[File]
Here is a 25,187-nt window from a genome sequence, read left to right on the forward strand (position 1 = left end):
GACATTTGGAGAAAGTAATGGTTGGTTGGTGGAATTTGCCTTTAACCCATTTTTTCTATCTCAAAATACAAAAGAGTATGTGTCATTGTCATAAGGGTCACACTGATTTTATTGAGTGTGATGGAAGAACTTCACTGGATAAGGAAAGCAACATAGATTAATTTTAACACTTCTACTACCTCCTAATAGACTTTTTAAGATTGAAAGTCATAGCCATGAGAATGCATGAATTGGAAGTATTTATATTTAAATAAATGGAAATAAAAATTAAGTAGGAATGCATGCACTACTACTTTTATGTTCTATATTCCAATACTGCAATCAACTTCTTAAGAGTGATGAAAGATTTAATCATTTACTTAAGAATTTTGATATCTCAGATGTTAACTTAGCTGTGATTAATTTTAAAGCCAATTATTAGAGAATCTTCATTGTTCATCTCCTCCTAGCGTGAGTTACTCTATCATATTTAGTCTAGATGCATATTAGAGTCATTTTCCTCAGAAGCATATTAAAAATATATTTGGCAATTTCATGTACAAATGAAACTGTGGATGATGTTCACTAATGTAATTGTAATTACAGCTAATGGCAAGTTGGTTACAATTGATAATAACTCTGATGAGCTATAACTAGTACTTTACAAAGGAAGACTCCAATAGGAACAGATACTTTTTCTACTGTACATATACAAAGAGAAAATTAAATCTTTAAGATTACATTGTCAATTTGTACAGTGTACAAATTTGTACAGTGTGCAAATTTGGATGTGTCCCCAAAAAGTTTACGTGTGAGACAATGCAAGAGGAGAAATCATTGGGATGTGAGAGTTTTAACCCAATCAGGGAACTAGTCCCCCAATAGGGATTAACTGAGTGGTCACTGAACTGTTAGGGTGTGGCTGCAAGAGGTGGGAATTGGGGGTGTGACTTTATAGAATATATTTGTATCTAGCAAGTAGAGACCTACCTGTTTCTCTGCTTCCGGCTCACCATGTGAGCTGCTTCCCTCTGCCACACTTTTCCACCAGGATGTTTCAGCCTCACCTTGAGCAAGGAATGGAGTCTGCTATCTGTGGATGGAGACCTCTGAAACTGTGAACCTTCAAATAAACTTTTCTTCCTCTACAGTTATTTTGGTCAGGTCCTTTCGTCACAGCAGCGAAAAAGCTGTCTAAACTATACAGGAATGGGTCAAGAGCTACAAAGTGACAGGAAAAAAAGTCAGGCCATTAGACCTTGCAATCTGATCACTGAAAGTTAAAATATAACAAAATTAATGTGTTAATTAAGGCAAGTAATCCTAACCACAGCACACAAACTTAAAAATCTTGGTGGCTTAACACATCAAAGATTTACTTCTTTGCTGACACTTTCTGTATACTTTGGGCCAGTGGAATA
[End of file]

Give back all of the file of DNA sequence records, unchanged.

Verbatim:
Here is a 25,187-nt window from a genome sequence, read left to right on the forward strand (position 1 = left end):
GACATTTGGAGAAAGTAATGGTTGGTTGGTGGAATTTGCCTTTAACCCATTTTTTCTATCTCAAAATACAAAAGAGTATGTGTCATTGTCATAAGGGTCACACTGATTTTATTGAGTGTGATGGAAGAACTTCACTGGATAAGGAAAGCAACATAGATTAATTTTAACACTTCTACTACCTCCTAATAGACTTTTTAAGATTGAAAGTCATAGCCATGAGAATGCATGAATTGGAAGTATTTATATTTAAATAAATGGAAATAAAAATTAAGTAGGAATGCATGCACTACTACTTTTATGTTCTATATTCCAATACTGCAATCAACTTCTTAAGAGTGATGAAAGATTTAATCATTTACTTAAGAATTTTGATATCTCAGATGTTAACTTAGCTGTGATTAATTTTAAAGCCAATTATTAGAGAATCTTCATTGTTCATCTCCTCCTAGCGTGAGTTACTCTATCATATTTAGTCTAGATGCATATTAGAGTCATTTTCCTCAGAAGCATATTAAAAATATATTTGGCAATTTCATGTACAAATGAAACTGTGGATGATGTTCACTAATGTAATTGTAATTACAGCTAATGGCAAGTTGGTTACAATTGATAATAACTCTGATGAGCTATAACTAGTACTTTACAAAGGAAGACTCCAATAGGAACAGATACTTTTTCTACTGTACATATACAAAGAGAAAATTAAATCTTTAAGATTACATTGTCAATTTGTACAGTGTACAAATTTGTACAGTGTGCAAATTTGGATGTGTCCCCAAAAAGTTTACGTGTGAGACAATGCAAGAGGAGAAATCATTGGGATGTGAGAGTTTTAACCCAATCAGGGAACTAGTCCCCCAATAGGGATTAACTGAGTGGTCACTGAACTGTTAGGGTGTGGCTGCAAGAGGTGGGAATTGGGGGTGTGACTTTATAGAATATATTTGTATCTAGCAAGTAGAGACCTACCTGTTTCTCTGCTTCCGGCTCACCATGTGAGCTGCTTCCCTCTGCCACACTTTTCCACCAGGATGTTTCAGCCTCACCTTGAGCAAGGAATGGAGTCTGCTATCTGTGGATGGAGACCTCTGAAACTGTGAACCTTCAAATAAACTTTTCTTCCTCTACAGTTATTTTGGTCAGGTCCTTTCGTCACAGCAGCGAAAAAGCTGTCTAAACTATACAGGAATGGGTCAAGAGCTACAAAGTGACAGGAAAAAAAGTCAGGCCATTAGACCTTGCAATCTGATCACTGAAAGTTAAAATATAACAAAATTAATGTGTTAATTAAGGCAAGTAATCCTAACCACAGCACACAAACTTAAAAATCTTGGTGGCTTAACACATCAAAGATTTACTTCTTTGCTGACACTTTCTGTATACTTTGGGCCAGTGGAATA